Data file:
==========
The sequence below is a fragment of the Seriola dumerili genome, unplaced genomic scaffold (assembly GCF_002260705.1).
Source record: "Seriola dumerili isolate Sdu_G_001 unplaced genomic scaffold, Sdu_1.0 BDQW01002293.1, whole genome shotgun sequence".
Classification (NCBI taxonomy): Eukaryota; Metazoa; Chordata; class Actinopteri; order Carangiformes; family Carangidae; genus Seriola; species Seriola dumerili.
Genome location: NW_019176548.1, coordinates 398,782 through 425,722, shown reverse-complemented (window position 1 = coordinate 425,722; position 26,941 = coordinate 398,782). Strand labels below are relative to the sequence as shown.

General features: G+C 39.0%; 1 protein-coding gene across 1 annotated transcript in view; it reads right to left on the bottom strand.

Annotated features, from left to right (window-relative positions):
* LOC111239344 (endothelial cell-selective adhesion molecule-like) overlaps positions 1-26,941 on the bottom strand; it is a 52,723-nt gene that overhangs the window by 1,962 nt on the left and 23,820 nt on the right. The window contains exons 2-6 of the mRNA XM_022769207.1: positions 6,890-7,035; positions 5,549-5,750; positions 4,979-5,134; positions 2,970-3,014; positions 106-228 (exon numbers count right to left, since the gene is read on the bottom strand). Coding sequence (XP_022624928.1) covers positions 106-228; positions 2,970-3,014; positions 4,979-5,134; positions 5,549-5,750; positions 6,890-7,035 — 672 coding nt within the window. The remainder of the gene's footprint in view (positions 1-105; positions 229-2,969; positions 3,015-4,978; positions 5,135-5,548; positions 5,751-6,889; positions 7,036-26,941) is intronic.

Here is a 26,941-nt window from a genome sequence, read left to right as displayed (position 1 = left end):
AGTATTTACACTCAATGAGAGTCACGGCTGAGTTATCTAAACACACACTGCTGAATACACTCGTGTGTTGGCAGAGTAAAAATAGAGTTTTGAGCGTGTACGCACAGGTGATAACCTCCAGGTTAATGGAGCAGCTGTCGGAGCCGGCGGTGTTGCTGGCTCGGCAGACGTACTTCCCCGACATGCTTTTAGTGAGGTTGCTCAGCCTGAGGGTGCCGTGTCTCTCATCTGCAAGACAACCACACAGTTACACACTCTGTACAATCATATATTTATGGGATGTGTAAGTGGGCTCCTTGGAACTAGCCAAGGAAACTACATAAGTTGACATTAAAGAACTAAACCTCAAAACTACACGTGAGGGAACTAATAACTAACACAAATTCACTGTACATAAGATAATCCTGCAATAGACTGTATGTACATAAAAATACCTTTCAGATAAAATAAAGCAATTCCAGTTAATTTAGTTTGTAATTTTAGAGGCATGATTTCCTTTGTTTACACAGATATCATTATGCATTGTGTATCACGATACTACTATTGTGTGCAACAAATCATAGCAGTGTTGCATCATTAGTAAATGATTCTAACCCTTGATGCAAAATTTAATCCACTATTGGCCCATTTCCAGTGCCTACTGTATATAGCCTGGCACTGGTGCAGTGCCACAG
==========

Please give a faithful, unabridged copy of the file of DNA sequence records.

The sequence below is a fragment of the Seriola dumerili genome, unplaced genomic scaffold (assembly GCF_002260705.1).
Source record: "Seriola dumerili isolate Sdu_G_001 unplaced genomic scaffold, Sdu_1.0 BDQW01002293.1, whole genome shotgun sequence".
Classification (NCBI taxonomy): Eukaryota; Metazoa; Chordata; class Actinopteri; order Carangiformes; family Carangidae; genus Seriola; species Seriola dumerili.
Genome location: NW_019176548.1, coordinates 398,782 through 425,722, shown reverse-complemented (window position 1 = coordinate 425,722; position 26,941 = coordinate 398,782). Strand labels below are relative to the sequence as shown.

General features: G+C 39.0%; 1 protein-coding gene across 1 annotated transcript in view; it reads right to left on the bottom strand.

Annotated features, from left to right (window-relative positions):
* LOC111239344 (endothelial cell-selective adhesion molecule-like) overlaps positions 1-26,941 on the bottom strand; it is a 52,723-nt gene that overhangs the window by 1,962 nt on the left and 23,820 nt on the right. The window contains exons 2-6 of the mRNA XM_022769207.1: positions 6,890-7,035; positions 5,549-5,750; positions 4,979-5,134; positions 2,970-3,014; positions 106-228 (exon numbers count right to left, since the gene is read on the bottom strand). Coding sequence (XP_022624928.1) covers positions 106-228; positions 2,970-3,014; positions 4,979-5,134; positions 5,549-5,750; positions 6,890-7,035 — 672 coding nt within the window. The remainder of the gene's footprint in view (positions 1-105; positions 229-2,969; positions 3,015-4,978; positions 5,135-5,548; positions 5,751-6,889; positions 7,036-26,941) is intronic.

Here is a 26,941-nt window from a genome sequence, read left to right as displayed (position 1 = left end):
AGTATTTACACTCAATGAGAGTCACGGCTGAGTTATCTAAACACACACTGCTGAATACACTCGTGTGTTGGCAGAGTAAAAATAGAGTTTTGAGCGTGTACGCACAGGTGATAACCTCCAGGTTAATGGAGCAGCTGTCGGAGCCGGCGGTGTTGCTGGCTCGGCAGACGTACTTCCCCGACATGCTTTTAGTGAGGTTGCTCAGCCTGAGGGTGCCGTGTCTCTCATCTGCAAGACAACCACACAGTTACACACTCTGTACAATCATATATTTATGGGATGTGTAAGTGGGCTCCTTGGAACTAGCCAAGGAAACTACATAAGTTGACATTAAAGAACTAAACCTCAAAACTACACGTGAGGGAACTAATAACTAACACAAATTCACTGTACATAAGATAATCCTGCAATAGACTGTATGTACATAAAAATACCTTTCAGATAAAATAAAGCAATTCCAGTTAATTTAGTTTGTAATTTTAGAGGCATGATTTCCTTTGTTTACACAGATATCATTATGCATTGTGTATCACGATACTACTATTGTGTGCAACAAATCATAGCAGTGTTGCATCATTAGTAAATGATTCTAACCCTTGATGCAAAATTTAATCCACTATTGGCCCATTTCCAGTGCCTACTGTATATAGCCTGGCACTGGTGCAGTGCCACAG